I recently received an email with this link from a stamp acquaintance in the Netherlands to a ‘nice short film about the IFSDA’ on how to collect stamps. It gives some basic tips to the starting collector – and I love that the kitschy (no disrespect, the background music inspired me to say that) video was shot in a stamp dealer’s shop. But more importantly it got me thinking: How did I end up collecting stamps and, as my wife constantly complains, the dust attached to piles of envelopes?
As some of you may know, my father and great Uncle were philatelists – good ones too – their envelopes still show up in stamp shows and collections. One day when I was about ten my father dumped a bag of stamps on my desk telling me to, ‘Organize this!’ I remember thinking what were these weird country names…Helvetica, Posta Romana (this sounded like food), followed by Hungary (this sounded like someone needed food) and so on. I also remember thinking that the organization possibilities to do so were endless – did I go with geography, themes, pictures, colors, or just squares versus rectangles? I suppose geography ruled – and the more obscure locations became my future obsession.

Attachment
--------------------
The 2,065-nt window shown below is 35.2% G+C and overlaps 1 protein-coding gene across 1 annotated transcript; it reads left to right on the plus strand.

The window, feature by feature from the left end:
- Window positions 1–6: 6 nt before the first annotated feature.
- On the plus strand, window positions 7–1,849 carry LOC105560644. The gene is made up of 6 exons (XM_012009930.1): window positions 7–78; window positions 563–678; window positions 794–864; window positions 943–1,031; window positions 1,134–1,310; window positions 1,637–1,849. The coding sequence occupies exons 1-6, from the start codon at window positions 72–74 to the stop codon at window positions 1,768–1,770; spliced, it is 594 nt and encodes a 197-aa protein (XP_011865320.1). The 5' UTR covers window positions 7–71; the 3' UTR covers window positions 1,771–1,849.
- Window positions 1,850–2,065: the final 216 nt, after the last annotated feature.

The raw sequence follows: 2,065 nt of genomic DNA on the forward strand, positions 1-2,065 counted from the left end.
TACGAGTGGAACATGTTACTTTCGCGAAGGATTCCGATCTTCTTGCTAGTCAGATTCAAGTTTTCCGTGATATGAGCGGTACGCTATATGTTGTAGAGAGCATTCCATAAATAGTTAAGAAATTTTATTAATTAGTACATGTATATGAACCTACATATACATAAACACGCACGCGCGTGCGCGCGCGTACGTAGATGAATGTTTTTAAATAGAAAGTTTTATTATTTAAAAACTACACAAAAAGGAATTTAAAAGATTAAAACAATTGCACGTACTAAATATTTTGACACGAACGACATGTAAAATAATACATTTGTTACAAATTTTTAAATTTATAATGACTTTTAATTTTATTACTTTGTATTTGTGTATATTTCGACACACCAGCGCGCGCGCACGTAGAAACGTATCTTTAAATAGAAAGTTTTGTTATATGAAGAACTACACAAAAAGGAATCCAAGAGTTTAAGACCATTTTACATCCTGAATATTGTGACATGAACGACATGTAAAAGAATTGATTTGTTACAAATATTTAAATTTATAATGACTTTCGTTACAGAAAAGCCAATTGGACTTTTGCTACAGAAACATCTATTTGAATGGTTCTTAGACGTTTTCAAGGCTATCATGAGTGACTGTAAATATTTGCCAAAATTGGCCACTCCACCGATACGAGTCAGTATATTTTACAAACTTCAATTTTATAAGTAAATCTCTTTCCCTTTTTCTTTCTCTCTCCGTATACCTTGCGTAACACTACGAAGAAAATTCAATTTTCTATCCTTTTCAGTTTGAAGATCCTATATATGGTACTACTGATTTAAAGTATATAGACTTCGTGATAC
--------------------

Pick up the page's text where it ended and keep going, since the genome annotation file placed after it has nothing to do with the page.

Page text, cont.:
After I started sorting stamps, my father and I soon started to go to stamp shows. For me it was the twice yearly Interpex stamp show in New York City, held either at Madison Square Garden or the New York Coliseum (since torn down and replaced with the AOL Time Warner Center).
I remember going to the shows with limited funds and looked at stamps from the various Post Offices. These were usually represented by an agent. One of my favorite was the PNG stamp bureau run by an Englishman who lived in Florida. I was absolutely taken with the 1972 PNG shell definitives. I remember buying the stamps and a couple of these odd shaped things called booklets. There was a stack of about 100 of them (I asked). These are now worth $100+ each.
Another vivid memory is of me when I was 14 waiting on the line to buy UN stamps…I remember the issue- it has a gold center and from the 1970′s. I wanted it in blocks of ten…but I didnt have enough money. There was an older man behind me and he said “Kid, here’s $2 so you can get that block” when I said no he said “Just do it in kind for a kid someday”. And this I do in various ways.
Anyway, the point is that suddenly with stamps the time melts away and one can think clearly back to images and emotions from long ago.
The American Philatelic Society also has a series of educational tips on starting a stamp collection http://stamps.org/Starting-a-Collection that totally validate what I did when I was ten. Ethan, my son, has one more year before he gets dumped on….his desk!
So now I ask all of you: How did you become involved with stamp collecting? Let’s share those stories.